Types of Leadership: Which Type of Leader Are You?
To lead effectively, you have to strike the difficult balance between communication and accountability. Different situations call for different leadership approaches, depending on corporate needs, objectives and available resources. Ultimately the goal of any leader is to get results. Here’s a list of the various common leadership types.
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The autocratic dictator is the one of the most common types of leaders. The autocrat’s approach is to make unilateral decisions without asking for suggestions from other members of the group. Such totalitarian leaders have the advantage of saving time and receiving little oppositions as they seek solutions. The classic example of autocratic leadership is seen in the governments of countries like North Korea, which control their citizens through force and fear. Used positively, this type of approach is helpful to tighten up companies that are suffering from inefficiency or a lack of discipline.
The Laissez-Faire Leader
This type of leader is the opposite of the autocrat: employees are given a lot of freedom and leeway to work as they see fit. The laissez-faire leader rarely monitors employees and does not get feedback or updates on a regular basis. The style can be advantageous for companies that aim to harness individual leadership skills and encourage initiative among employees. The laissez-faire approach can result in time savings and better intra-office relationships, but only in companies with efficient, honest workers that require little supervision. Over time, leaders still need to follow up on the employees or they may sacrifice efficiency, productivity and affordability.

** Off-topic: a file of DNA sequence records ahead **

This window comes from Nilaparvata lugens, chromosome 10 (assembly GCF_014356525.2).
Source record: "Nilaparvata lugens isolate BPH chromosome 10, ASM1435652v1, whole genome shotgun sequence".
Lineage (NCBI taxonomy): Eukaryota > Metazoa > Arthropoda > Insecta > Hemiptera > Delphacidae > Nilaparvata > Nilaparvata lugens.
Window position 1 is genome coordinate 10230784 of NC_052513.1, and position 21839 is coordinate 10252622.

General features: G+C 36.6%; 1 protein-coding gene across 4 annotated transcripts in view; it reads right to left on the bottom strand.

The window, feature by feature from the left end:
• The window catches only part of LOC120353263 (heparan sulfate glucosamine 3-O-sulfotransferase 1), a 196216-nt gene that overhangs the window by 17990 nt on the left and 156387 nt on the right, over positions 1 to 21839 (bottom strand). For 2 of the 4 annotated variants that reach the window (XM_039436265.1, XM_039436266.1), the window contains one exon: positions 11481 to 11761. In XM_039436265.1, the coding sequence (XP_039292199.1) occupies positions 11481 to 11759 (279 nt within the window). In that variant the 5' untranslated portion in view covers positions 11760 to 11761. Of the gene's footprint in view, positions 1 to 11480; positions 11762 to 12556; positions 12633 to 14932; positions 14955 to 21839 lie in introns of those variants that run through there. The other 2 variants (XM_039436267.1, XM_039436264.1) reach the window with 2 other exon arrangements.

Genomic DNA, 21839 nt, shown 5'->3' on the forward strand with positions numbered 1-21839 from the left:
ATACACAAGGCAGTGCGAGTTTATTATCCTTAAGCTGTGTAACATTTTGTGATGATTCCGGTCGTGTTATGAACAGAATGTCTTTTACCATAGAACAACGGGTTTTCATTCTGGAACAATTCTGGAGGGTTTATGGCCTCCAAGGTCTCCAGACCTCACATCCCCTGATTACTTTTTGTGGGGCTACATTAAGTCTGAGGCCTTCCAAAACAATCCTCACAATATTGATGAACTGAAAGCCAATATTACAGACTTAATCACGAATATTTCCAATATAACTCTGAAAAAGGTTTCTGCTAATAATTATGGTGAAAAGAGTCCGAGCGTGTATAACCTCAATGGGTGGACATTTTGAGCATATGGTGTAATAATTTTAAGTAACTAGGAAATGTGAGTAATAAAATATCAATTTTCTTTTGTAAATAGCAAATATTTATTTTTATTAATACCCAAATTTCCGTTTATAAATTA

The Motivational Leader
A motivational leader helps to bring out the best in everyone. By taking the time to get to know each member of the organization, this type of leader gets to study employee’s strengths and weakness and develop strategies for taking advantage of them. This approach leads to good communication throughout the different levels of an organization. Employees get to share their feelings, thoughts and ideas, and so feel empowered and satisfied. A motivational leader is perfect in sales organizations or companies that are in need of a creative spark—or a jolt of enthusiasm.
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The democratic leader values every member of the organization and seeks to make each group member feel content and useful. A democrat participates in tasks while respecting and acknowledging the suggestions and contributions of other workers. This approach generally leads to team efficiency and happy employees. Note that while members of the group participate in the planning and decision-making process, the leader makes the final decision based on all available information.
The gratifier follows the old carrot-and-stick approach. Such a leader sets goals and then offers relative rewards depending on the contribution and achievements of members. If an employee or department performs poorly, there may be punishments or penalties. One benefit of this traditional management strategy is that it’s possible to initiate competitions within the workplace that often lead to improved—even transcendent—performance.
An innovator is creative and dynamic, adapting quickly to change and spearheading explosive growth. An innovative leader is aware of new developments in the marketplace and is always listening to other team members, on the lookout for fresh ideas and solutions. The best thing about the innovator’s approach is that the lead-by-example creativity inspires other employees to explore, expand and come up with new concepts of their own. This type of management strategy is particularly effective for tech, media and other idea-driven businesses.
Your company’s current needs and goals may dictate the most effective management approach. Be flexible, and respond to changing circumstances or personnel by varying that approach as needed. It’s also wise to tailor your style of management to the capabilities and personalities of your company leaders.
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